In 2017, reports of migrants crossing the border through fields, streams and forests, often in the dead of winter, started appearing in Canadian media. Emerging from blizzards without winter clothes, these migrants took advantage of a loophole in the Safe Third Country Agreement by avoiding formal ports of entry, and turned themselves in to police. Human smugglers, always looking for new opportunities to turn misery into profit, used WhatsApp and other social media tools to spread information about this loophole in countries where flight to Canada was an appealing option.

As a result, echoing fears over Syrian and other refugees entering Europe and the “Build the Wall” rhetoric coming from U.S. President Donald Trump, Canada has experienced a populist outcry over illegal entrants and jobs lost by Canadians. In fact, despite extensive media coverage and a proliferation of online memes, the increase was not dramatic by Canadian or international standards, with numbers similar to those seen before the Safe Third Country Agreement was signed. The total of 47,000 claims made in 2018 was not far from the 44,000 made in 2001.

By way of contrast, in 2015, at the height of the Syrian crisis, 1.1 million asylum seekers entered Germany, a number that dropped to just under 200,000 new cases in 2018. Canada welcomes significantly fewer refugees per capita than Sweden, where 600,000 migrants were added over just five years to a population of ten million. Canada is welcoming more refugees than forecast, but not by a lot.

Asylum seekers and refugee claimants are not illegal immigrants. They are not breaking any law. Illegal immigration does happen, but it is not the same thing. You can only become a refugee by getting the Canadian government to define you as one, through a legal process. You are also only a refugee if you are out of your country and, according to the convention, you claim status in the country of asylum or its embassy. Illegal immigrants arrive and disappear, avoiding the law at all costs.

There’s a misconception that refugee processing works like the immigration queue at an airport. Instead, the queue for refugees works just like an emergency room – you are not stealing someone’s appointment if you turn up with a heart attack. If you have a splinter, you’ll have to wait longer to be seen. Your case will be judged based on need, not on when you arrived or whether you arrived by ambulance or on foot.

None of this is an endorsement of the current system. Migrants should not cross the border away from formal entry points, for their safety and that of the country. The best solution, according to former Deputy Minister of Immigration Neal Yates, is to speed up the processing of claims and the management of cases.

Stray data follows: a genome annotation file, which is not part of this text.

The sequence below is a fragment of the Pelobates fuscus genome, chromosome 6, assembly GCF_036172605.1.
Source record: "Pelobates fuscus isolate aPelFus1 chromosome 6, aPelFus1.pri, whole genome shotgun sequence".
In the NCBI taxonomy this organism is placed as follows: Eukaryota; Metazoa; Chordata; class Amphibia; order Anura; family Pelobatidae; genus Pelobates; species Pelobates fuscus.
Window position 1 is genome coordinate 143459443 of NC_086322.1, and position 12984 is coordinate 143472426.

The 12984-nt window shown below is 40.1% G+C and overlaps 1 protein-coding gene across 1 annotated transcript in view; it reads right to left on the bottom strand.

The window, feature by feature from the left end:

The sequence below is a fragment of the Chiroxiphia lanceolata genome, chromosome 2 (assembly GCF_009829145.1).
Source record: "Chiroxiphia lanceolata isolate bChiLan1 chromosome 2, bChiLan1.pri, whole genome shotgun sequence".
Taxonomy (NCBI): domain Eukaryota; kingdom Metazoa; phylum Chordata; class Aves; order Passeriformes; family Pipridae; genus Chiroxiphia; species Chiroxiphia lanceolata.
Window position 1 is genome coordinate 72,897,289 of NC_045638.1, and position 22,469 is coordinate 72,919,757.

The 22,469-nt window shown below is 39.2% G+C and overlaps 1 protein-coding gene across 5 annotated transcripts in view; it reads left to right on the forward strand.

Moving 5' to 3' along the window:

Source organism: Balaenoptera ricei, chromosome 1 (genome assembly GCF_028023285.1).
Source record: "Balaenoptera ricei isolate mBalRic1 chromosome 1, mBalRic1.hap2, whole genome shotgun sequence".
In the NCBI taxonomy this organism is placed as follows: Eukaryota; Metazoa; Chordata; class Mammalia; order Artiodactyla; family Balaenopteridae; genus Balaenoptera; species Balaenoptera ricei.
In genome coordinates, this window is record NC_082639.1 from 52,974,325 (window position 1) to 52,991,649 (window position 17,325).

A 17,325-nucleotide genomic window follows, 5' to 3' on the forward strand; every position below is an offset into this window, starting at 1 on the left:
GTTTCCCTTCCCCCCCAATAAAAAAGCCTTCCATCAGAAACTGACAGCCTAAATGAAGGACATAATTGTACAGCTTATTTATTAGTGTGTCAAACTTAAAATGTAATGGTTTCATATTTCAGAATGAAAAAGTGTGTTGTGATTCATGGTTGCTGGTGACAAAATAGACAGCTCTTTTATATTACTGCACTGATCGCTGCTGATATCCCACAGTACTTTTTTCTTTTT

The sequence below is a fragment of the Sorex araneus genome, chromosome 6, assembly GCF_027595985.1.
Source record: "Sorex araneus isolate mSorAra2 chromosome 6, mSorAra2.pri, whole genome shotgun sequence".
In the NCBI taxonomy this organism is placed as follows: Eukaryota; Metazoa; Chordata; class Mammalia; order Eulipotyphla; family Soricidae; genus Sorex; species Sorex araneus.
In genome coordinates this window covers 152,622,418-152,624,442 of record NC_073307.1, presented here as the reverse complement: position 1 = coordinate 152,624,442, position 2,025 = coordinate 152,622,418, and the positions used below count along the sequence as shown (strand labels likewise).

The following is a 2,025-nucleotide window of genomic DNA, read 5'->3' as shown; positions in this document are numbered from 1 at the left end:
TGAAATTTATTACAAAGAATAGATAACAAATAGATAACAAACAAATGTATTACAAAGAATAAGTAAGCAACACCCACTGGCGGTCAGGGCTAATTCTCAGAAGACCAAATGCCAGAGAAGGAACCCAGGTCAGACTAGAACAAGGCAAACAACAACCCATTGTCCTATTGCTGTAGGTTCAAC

The slow speed of processing is an incentive to making claims that have only a small chance of being accepted. Slow processing means you can stay in Canada for years, waiting for your case to be heard or for deportation to take place. The expense and risk of getting to Canada makes sense if you can stay for that long, but not if the wait is only months or weeks. If federal politicians were serious about immigration reform, they would embrace Yates’s recommendations.

The federal Conservatives have opted for populism over good policy, calling for crackdowns. Initially the governing Liberals supported the current system, with Justin Trudeau saying in 2017, “To those fleeing persecution, terror and war, Canadians will welcome you.” More recently, however, the Liberals are raising concerns about “asylum shopping.” While this issue alone isn’t necessarily enough to ring alarm bells, it is not a one-off issue. The CAQ won in Quebec with promises of lowering immigration. Ontario Premier Doug Ford has cut legal aid for refugees and immigrants. Perhaps most worrisome is the moral outrage expressed by Conservative leader Andrew Scheer over the UN Global Compact for Safe, Orderly and Regular Migration.

The Compact, a benign nonbinding document updating the international legal migration regime, proposed concrete improvements to the system. Despite the Compact’s explicit reinforcement of national sovereignty, Scheer called on Canada not to sign, on the grounds that the Compact would cede control of our immigration system to UN foreign bureaucrats.

Scheer joined politicians around the world using the same false message. Italy, the United States, Australia, Austria and some eastern European countries refused to sign the Compact. Canadian far-right and other protest groups, such as the Yellow Vest Canada movement, spread conspiracy myths, portraying the UN as a malevolent force controlled by globalists, the “deep state” and Jewish American-Hungarian philanthropist George Soros, cheating people out of what they deserve. There is nothing new here: the same accusations were made a century ago against the League of Nations.